Also, agreements that Iraq has signed to procure weapons for its army must be carried out quickly, because the Iraqi army is not ready to maintain the security of the country and its borders. A hasty withdrawal of American troops would allow some neighboring countries, especially Iran, to further strengthen their existing influence on Iraq’s internal issues.
We do not believe that the presence of invading forces in Iraq will lead to the development of the country—on the contrary; the presence of such forces will further weaken Iraq. However, it is not only the US that has invaded Iraq; Iran has invaded as well, but in a more secretive manner.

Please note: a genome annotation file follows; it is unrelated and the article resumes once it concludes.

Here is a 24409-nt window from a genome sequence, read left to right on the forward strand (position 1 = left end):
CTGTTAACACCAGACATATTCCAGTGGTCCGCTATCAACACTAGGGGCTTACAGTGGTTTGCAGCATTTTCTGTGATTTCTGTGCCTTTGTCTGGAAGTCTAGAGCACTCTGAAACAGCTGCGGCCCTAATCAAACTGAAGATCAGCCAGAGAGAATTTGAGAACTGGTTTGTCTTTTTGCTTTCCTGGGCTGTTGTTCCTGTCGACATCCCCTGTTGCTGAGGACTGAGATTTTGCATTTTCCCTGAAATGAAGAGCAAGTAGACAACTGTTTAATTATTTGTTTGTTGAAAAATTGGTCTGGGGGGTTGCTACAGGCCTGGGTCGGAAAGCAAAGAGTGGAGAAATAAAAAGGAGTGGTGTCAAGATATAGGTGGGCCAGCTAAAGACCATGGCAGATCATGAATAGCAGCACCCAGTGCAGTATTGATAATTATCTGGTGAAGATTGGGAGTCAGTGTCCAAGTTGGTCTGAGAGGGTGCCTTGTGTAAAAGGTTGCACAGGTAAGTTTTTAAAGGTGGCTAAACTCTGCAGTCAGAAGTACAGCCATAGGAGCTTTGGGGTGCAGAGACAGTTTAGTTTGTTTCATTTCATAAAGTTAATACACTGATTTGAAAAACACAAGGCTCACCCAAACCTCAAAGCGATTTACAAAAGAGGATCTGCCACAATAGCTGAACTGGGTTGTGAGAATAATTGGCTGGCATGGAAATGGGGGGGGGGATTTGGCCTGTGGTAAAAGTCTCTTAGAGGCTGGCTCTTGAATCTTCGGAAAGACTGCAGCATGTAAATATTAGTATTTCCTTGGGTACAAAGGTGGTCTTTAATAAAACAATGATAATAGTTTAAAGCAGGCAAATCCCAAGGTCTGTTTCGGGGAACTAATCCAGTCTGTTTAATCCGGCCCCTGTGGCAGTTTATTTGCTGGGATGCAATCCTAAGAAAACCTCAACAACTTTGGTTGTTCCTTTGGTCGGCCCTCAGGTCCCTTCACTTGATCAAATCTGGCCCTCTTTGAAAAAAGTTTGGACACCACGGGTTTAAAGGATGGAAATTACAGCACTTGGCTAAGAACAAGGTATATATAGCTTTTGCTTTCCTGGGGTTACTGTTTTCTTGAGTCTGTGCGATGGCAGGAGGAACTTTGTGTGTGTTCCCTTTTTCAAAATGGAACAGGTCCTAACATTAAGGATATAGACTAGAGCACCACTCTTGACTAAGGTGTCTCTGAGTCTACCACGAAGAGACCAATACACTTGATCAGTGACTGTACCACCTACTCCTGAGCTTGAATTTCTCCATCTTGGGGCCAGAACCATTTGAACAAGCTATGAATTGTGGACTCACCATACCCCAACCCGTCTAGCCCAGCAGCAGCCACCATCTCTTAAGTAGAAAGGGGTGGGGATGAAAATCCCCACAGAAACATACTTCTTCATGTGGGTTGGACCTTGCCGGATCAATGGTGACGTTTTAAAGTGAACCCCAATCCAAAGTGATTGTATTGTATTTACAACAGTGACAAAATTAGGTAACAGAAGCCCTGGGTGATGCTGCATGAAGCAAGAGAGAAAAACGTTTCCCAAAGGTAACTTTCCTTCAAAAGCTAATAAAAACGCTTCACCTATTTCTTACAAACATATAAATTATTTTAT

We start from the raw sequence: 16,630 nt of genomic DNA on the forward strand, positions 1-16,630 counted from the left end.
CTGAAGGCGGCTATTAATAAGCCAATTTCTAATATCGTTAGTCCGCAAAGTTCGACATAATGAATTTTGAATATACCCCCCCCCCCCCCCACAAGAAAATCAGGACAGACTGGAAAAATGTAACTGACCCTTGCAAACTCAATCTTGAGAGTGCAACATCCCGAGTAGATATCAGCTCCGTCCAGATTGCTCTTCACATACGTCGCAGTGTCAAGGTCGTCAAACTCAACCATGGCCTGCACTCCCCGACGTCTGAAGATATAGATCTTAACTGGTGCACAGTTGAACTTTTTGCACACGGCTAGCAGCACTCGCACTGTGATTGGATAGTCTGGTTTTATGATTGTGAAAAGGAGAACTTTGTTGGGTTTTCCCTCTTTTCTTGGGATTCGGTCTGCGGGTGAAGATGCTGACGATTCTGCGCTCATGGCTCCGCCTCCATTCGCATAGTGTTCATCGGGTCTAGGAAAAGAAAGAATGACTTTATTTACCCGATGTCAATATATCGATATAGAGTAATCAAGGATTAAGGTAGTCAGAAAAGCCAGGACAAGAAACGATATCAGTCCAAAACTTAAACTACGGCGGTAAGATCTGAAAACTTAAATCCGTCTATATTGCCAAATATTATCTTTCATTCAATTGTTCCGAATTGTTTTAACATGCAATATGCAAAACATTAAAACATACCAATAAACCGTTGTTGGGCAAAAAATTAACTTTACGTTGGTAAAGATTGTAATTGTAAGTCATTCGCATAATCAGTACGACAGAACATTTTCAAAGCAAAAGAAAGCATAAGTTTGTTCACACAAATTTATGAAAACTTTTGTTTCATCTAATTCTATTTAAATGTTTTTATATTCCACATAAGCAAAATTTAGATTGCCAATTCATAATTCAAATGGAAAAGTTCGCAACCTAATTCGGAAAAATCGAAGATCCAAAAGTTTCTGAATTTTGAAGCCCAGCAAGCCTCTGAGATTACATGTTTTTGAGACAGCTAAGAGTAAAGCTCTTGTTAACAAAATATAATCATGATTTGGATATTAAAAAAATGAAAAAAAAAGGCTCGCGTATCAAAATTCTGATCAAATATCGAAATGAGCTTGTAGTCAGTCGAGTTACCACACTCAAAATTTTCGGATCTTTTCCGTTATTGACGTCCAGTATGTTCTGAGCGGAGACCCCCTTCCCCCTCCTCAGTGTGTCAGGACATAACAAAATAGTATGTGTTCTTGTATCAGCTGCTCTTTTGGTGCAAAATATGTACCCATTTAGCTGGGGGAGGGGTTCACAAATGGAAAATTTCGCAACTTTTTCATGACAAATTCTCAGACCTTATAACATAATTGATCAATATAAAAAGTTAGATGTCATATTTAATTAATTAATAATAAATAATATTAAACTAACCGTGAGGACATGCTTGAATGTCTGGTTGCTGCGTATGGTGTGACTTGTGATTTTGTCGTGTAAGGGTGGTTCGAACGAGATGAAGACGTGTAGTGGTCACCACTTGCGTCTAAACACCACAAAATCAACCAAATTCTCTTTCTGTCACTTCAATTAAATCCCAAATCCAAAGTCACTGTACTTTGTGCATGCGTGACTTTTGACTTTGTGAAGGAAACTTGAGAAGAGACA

Iran’s secretive role in Iraq has allowed Iran to strongly rival the US in Iraq. Iran has weapons, forces, and militias inside Iraq and fights the US in Iraqi territory. Therefore, you can say that we support the withdrawal of US troops, but at the same time have fears about another occupation in which Iran would replace the US. This would be much worse than the US invasion.

Moqtada al-Sadr's viewpoint is most likely represented in this report from the Fars News Agency:

Chairman of Iran's Expediency Council Akbar Hashemi Rafsanjani said withdrawal of the US troops from Iraq would pave the ground for the establishment of security in the occupied country.
Speaking in a meeting with the visiting Head of the Islamic Supreme Council of Iraq, Ammar al-Hakim, here in Tehran on Tuesday, Rafsanjani said full transfer of sovereignty and responsibility of affairs to the Iraqi people would pave the ground for the country's independence and security.